Verses from the Koran are used to complement the teaching of military drills. During a weapons and explosives course entitled “Defense Readiness”, is taught to ensure vigilance against all enemies of the Islamic revolution. This is taught to grades eight and higher. Passages in the course textbooks foster a siege mentality among students, warning them of imminent attacks by their enemies.
The books in the educational curriculum also indoctrinate students to prepare for war by encouraging martyrdom. The spirit of martyrdom-seeking (shahadat-talabi) is inculcated in the minds of youths through various means. This includes verses from the Koran, quotes from Shiite Imams, stories and poems that glorify past and present martyrs, and reading aloud martyrs’ wills that are also posted on school walls. The motif of the martyrs’ blood and its symbol – the red tulip – are prominent features of the textbooks, and are expressed both verbally and through illustrations. Most of the hate literature and war indoctrination is found in books for higher grades, but manifestations appear in textbooks for lower grades as well. One horrific outcome of indoctrinating Iranian youths with this type of literature was during the Iran-Iraq war whereby children chanted quotes from these books while running towards minefields.
The textbooks in question did not begin with Ahmadinajad, but all date back to the era of President Mohammad Khatami, who was considered a moderate and reformer by many in the West. Aside from the development of new textbooks, Khatami’s reforms included Iran’s nuclear drive and a record in the arrest of students and dissidents in Iran during his tenure between 1997-2005. This should serve as an indication that the ideas expressed in these books should not be associated with a particular personality but rather should be viewed as the principles that guide the entire Iranian regime.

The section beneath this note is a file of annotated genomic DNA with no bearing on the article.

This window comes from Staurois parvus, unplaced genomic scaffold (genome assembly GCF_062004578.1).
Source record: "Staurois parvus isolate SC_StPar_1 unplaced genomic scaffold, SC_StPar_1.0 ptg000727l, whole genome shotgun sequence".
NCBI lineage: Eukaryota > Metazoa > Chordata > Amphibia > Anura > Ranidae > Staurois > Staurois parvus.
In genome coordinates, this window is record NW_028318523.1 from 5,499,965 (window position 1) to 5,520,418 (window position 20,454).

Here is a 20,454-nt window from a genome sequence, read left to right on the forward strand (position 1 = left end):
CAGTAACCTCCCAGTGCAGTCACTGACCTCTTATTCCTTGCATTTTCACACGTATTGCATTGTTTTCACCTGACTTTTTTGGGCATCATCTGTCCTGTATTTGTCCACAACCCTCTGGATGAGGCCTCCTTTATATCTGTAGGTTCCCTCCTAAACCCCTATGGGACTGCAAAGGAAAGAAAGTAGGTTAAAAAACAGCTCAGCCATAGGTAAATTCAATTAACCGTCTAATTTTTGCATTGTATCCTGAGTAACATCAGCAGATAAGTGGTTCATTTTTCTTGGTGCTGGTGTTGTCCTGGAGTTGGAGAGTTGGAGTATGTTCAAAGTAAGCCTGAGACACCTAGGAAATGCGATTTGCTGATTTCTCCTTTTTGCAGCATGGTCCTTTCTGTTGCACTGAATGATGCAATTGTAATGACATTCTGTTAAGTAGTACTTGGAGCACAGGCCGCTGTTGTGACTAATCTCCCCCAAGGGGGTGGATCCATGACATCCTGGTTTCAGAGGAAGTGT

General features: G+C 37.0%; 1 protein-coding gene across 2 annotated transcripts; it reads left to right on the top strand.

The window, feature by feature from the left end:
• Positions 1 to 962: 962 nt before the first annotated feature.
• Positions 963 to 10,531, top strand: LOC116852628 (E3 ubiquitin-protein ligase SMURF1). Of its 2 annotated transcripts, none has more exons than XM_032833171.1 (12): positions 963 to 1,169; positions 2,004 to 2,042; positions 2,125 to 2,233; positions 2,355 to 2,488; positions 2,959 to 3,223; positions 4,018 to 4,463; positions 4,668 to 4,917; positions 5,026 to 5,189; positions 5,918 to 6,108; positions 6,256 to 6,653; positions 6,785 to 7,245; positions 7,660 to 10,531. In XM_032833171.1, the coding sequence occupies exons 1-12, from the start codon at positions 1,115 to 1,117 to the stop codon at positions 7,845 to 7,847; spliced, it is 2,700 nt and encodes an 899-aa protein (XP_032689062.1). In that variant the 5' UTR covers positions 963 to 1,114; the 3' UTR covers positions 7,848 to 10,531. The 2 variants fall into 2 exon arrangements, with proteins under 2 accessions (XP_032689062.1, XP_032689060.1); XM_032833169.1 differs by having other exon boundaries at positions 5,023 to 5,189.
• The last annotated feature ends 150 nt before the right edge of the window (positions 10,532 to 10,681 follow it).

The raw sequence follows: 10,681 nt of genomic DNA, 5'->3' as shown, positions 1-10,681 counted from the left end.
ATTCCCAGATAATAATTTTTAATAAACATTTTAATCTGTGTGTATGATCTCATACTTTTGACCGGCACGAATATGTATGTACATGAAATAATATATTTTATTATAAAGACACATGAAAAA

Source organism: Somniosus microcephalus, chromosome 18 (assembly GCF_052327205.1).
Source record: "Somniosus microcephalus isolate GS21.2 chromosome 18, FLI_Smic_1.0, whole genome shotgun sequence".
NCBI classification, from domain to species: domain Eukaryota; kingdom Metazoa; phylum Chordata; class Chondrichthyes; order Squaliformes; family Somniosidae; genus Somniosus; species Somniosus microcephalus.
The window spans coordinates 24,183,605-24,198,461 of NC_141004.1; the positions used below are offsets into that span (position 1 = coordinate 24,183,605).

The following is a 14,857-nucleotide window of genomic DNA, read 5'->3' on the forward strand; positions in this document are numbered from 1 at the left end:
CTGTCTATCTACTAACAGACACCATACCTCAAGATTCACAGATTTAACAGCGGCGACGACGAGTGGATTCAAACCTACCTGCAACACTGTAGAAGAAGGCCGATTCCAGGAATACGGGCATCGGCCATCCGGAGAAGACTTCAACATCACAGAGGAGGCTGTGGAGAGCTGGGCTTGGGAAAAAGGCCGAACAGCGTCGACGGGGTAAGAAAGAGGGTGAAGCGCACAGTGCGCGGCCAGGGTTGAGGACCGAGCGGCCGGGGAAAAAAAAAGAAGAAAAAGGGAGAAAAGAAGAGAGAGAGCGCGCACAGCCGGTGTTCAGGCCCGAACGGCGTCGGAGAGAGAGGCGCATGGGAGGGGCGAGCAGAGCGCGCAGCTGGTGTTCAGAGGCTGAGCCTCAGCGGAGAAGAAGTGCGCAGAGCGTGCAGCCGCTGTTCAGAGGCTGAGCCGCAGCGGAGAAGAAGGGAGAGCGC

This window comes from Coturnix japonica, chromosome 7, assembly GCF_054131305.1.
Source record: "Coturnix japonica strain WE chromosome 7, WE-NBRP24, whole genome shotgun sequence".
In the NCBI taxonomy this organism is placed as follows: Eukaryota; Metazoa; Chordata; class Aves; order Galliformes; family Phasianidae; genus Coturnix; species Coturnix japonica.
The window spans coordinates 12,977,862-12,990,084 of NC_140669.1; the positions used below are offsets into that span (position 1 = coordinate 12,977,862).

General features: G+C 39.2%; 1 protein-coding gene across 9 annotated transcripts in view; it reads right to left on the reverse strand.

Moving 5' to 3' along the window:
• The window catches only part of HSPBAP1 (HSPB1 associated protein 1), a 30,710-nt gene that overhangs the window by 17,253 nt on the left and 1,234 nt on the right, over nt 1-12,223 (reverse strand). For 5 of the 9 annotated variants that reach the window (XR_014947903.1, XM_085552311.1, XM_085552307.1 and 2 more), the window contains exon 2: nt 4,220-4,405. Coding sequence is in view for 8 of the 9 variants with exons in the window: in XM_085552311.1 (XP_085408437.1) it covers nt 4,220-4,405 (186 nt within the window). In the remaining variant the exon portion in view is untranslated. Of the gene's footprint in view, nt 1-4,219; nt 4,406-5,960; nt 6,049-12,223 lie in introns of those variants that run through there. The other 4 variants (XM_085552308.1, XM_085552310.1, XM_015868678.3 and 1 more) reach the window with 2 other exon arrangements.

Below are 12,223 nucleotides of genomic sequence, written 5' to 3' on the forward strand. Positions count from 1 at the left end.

These principles have not changed since the 1979 revolution that sought to create a world order dominated by Islam. Education became an essential to a revolution that sought total devotion up the point of convincing Iranian students to clear Iraqi minefields in order to help the Iranian army during its war with Iraq. 36,000 such children, all wearing a plastic “keys to heaven”, were sent to their deaths, a tale that receives a prominent mention in the Iranian curriculum as a model for the future.
George Orwell’s 1984 was written as a warning about the future that would come about if the world did not stop those who used ignorance to gain power and saw war as the only means to hold onto it. It spoke about Nazi Germany, Stalinist Russia, and Imperial Japan who, like Iran today, manipulated ideas to nurture commitment to war and self sacrifice in their quest for world domination.
If the world wishes to ensure this new dark empire and the war that it seeks to create, then more needs to be done for the people of Iran and for those Iranians who call for a change in their country. And faster please…before 2008 becomes a realization of 1984.